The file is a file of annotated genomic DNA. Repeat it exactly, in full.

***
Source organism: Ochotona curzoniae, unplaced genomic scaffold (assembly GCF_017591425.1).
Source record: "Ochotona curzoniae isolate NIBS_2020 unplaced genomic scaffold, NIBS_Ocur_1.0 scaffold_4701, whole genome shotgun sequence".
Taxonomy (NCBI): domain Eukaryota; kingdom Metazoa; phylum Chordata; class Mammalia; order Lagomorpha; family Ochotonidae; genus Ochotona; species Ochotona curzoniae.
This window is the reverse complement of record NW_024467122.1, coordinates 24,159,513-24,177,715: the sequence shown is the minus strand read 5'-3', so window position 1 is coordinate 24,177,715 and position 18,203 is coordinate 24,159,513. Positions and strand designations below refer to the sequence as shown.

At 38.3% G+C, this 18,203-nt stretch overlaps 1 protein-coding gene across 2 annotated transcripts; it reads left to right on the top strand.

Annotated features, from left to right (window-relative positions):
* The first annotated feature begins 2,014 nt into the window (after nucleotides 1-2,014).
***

Source organism: Ochotona curzoniae, unplaced genomic scaffold (assembly GCF_017591425.1).
Source record: "Ochotona curzoniae isolate NIBS_2020 unplaced genomic scaffold, NIBS_Ocur_1.0 scaffold_4701, whole genome shotgun sequence".
Taxonomy (NCBI): domain Eukaryota; kingdom Metazoa; phylum Chordata; class Mammalia; order Lagomorpha; family Ochotonidae; genus Ochotona; species Ochotona curzoniae.
This window is the reverse complement of record NW_024467122.1, coordinates 24,159,513-24,177,715: the sequence shown is the minus strand read 5'-3', so window position 1 is coordinate 24,177,715 and position 18,203 is coordinate 24,159,513. Positions and strand designations below refer to the sequence as shown.

At 38.3% G+C, this 18,203-nt stretch overlaps 1 protein-coding gene across 2 annotated transcripts; it reads left to right on the top strand.

Annotated features, from left to right (window-relative positions):
* The first annotated feature begins 2,014 nt into the window (after nucleotides 1-2,014).